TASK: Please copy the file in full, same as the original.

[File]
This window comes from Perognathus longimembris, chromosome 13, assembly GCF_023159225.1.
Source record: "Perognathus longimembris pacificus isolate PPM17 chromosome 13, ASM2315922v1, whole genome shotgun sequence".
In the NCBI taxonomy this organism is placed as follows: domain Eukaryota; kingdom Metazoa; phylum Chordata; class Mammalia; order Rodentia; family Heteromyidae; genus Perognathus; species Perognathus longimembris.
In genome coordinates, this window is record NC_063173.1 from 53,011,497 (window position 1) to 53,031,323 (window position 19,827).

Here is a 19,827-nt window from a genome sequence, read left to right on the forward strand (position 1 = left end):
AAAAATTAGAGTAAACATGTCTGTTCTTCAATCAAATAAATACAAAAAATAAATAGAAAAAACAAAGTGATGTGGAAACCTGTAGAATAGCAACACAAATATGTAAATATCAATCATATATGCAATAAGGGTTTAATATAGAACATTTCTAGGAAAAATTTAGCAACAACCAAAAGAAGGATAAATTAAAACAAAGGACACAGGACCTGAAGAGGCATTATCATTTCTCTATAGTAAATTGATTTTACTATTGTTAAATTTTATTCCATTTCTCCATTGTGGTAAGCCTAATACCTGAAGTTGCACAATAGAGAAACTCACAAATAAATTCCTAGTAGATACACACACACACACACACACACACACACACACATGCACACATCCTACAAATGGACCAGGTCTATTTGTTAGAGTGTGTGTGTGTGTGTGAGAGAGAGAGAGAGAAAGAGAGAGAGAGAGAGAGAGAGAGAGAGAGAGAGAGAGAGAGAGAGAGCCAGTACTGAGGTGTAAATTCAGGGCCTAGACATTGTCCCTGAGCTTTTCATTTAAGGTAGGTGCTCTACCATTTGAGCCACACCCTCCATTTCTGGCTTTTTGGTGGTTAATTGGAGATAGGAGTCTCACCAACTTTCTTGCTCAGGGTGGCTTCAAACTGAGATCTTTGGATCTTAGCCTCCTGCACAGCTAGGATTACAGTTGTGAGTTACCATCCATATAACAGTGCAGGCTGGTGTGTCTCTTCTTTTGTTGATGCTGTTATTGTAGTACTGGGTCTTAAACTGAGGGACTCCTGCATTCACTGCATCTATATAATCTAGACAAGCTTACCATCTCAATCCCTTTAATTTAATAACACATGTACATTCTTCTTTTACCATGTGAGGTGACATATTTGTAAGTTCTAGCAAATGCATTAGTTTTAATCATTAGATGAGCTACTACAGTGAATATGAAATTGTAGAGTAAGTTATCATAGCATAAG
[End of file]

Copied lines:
This window comes from Perognathus longimembris, chromosome 13, assembly GCF_023159225.1.
Source record: "Perognathus longimembris pacificus isolate PPM17 chromosome 13, ASM2315922v1, whole genome shotgun sequence".
In the NCBI taxonomy this organism is placed as follows: domain Eukaryota; kingdom Metazoa; phylum Chordata; class Mammalia; order Rodentia; family Heteromyidae; genus Perognathus; species Perognathus longimembris.
In genome coordinates, this window is record NC_063173.1 from 53,011,497 (window position 1) to 53,031,323 (window position 19,827).

Here is a 19,827-nt window from a genome sequence, read left to right on the forward strand (position 1 = left end):
AAAAATTAGAGTAAACATGTCTGTTCTTCAATCAAATAAATACAAAAAATAAATAGAAAAAACAAAGTGATGTGGAAACCTGTAGAATAGCAACACAAATATGTAAATATCAATCATATATGCAATAAGGGTTTAATATAGAACATTTCTAGGAAAAATTTAGCAACAACCAAAAGAAGGATAAATTAAAACAAAGGACACAGGACCTGAAGAGGCATTATCATTTCTCTATAGTAAATTGATTTTACTATTGTTAAATTTTATTCCATTTCTCCATTGTGGTAAGCCTAATACCTGAAGTTGCACAATAGAGAAACTCACAAATAAATTCCTAGTAGATACACACACACACACACACACACACACACACACATGCACACATCCTACAAATGGACCAGGTCTATTTGTTAGAGTGTGTGTGTGTGTGTGAGAGAGAGAGAGAGAAAGAGAGAGAGAGAGAGAGAGAGAGAGAGAGAGAGAGAGAGAGAGAGAGCCAGTACTGAGGTGTAAATTCAGGGCCTAGACATTGTCCCTGAGCTTTTCATTTAAGGTAGGTGCTCTACCATTTGAGCCACACCCTCCATTTCTGGCTTTTTGGTGGTTAATTGGAGATAGGAGTCTCACCAACTTTCTTGCTCAGGGTGGCTTCAAACTGAGATCTTTGGATCTTAGCCTCCTGCACAGCTAGGATTACAGTTGTGAGTTACCATCCATATAACAGTGCAGGCTGGTGTGTCTCTTCTTTTGTTGATGCTGTTATTGTAGTACTGGGTCTTAAACTGAGGGACTCCTGCATTCACTGCATCTATATAATCTAGACAAGCTTACCATCTCAATCCCTTTAATTTAATAACACATGTACATTCTTCTTTTACCATGTGAGGTGACATATTTGTAAGTTCTAGCAAATGCATTAGTTTTAATCATTAGATGAGCTACTACAGTGAATATGAAATTGTAGAGTAAGTTATCATAGCATAAG